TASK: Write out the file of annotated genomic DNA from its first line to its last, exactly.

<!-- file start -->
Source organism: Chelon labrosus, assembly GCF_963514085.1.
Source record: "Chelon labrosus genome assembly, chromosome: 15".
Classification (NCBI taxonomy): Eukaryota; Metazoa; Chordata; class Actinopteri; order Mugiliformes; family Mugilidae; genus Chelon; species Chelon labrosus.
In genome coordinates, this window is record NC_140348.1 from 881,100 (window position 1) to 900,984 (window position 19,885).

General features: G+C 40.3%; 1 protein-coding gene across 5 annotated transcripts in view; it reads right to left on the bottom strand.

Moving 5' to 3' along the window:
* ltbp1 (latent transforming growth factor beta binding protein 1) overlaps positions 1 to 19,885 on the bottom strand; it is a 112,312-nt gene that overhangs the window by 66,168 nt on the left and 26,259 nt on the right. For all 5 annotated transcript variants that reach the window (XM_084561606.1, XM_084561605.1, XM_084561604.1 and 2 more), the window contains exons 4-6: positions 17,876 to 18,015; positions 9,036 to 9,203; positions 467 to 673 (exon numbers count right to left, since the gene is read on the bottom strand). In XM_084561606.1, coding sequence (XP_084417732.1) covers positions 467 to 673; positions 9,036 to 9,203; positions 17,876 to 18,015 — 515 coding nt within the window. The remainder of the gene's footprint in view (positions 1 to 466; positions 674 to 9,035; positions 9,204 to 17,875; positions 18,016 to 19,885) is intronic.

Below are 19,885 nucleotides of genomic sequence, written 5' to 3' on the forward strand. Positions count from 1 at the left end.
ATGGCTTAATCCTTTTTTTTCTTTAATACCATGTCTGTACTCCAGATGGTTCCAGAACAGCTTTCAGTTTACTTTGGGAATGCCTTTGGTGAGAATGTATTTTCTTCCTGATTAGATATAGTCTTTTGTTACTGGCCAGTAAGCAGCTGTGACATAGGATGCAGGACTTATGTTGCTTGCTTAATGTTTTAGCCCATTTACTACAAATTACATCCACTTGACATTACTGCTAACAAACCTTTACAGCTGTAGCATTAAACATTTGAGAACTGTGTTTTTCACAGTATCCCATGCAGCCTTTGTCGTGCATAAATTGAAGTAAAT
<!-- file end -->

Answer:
Source organism: Chelon labrosus, assembly GCF_963514085.1.
Source record: "Chelon labrosus genome assembly, chromosome: 15".
Classification (NCBI taxonomy): Eukaryota; Metazoa; Chordata; class Actinopteri; order Mugiliformes; family Mugilidae; genus Chelon; species Chelon labrosus.
In genome coordinates, this window is record NC_140348.1 from 881,100 (window position 1) to 900,984 (window position 19,885).

General features: G+C 40.3%; 1 protein-coding gene across 5 annotated transcripts in view; it reads right to left on the bottom strand.

Moving 5' to 3' along the window:
* ltbp1 (latent transforming growth factor beta binding protein 1) overlaps positions 1 to 19,885 on the bottom strand; it is a 112,312-nt gene that overhangs the window by 66,168 nt on the left and 26,259 nt on the right. For all 5 annotated transcript variants that reach the window (XM_084561606.1, XM_084561605.1, XM_084561604.1 and 2 more), the window contains exons 4-6: positions 17,876 to 18,015; positions 9,036 to 9,203; positions 467 to 673 (exon numbers count right to left, since the gene is read on the bottom strand). In XM_084561606.1, coding sequence (XP_084417732.1) covers positions 467 to 673; positions 9,036 to 9,203; positions 17,876 to 18,015 — 515 coding nt within the window. The remainder of the gene's footprint in view (positions 1 to 466; positions 674 to 9,035; positions 9,204 to 17,875; positions 18,016 to 19,885) is intronic.

Below are 19,885 nucleotides of genomic sequence, written 5' to 3' on the forward strand. Positions count from 1 at the left end.
ATGGCTTAATCCTTTTTTTTCTTTAATACCATGTCTGTACTCCAGATGGTTCCAGAACAGCTTTCAGTTTACTTTGGGAATGCCTTTGGTGAGAATGTATTTTCTTCCTGATTAGATATAGTCTTTTGTTACTGGCCAGTAAGCAGCTGTGACATAGGATGCAGGACTTATGTTGCTTGCTTAATGTTTTAGCCCATTTACTACAAATTACATCCACTTGACATTACTGCTAACAAACCTTTACAGCTGTAGCATTAAACATTTGAGAACTGTGTTTTTCACAGTATCCCATGCAGCCTTTGTCGTGCATAAATTGAAGTAAAT